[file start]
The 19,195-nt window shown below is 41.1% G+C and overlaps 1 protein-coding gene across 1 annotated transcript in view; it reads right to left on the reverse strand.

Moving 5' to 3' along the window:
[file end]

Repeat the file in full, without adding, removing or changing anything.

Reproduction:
The 19,195-nt window shown below is 41.1% G+C and overlaps 1 protein-coding gene across 1 annotated transcript in view; it reads right to left on the reverse strand.

Moving 5' to 3' along the window: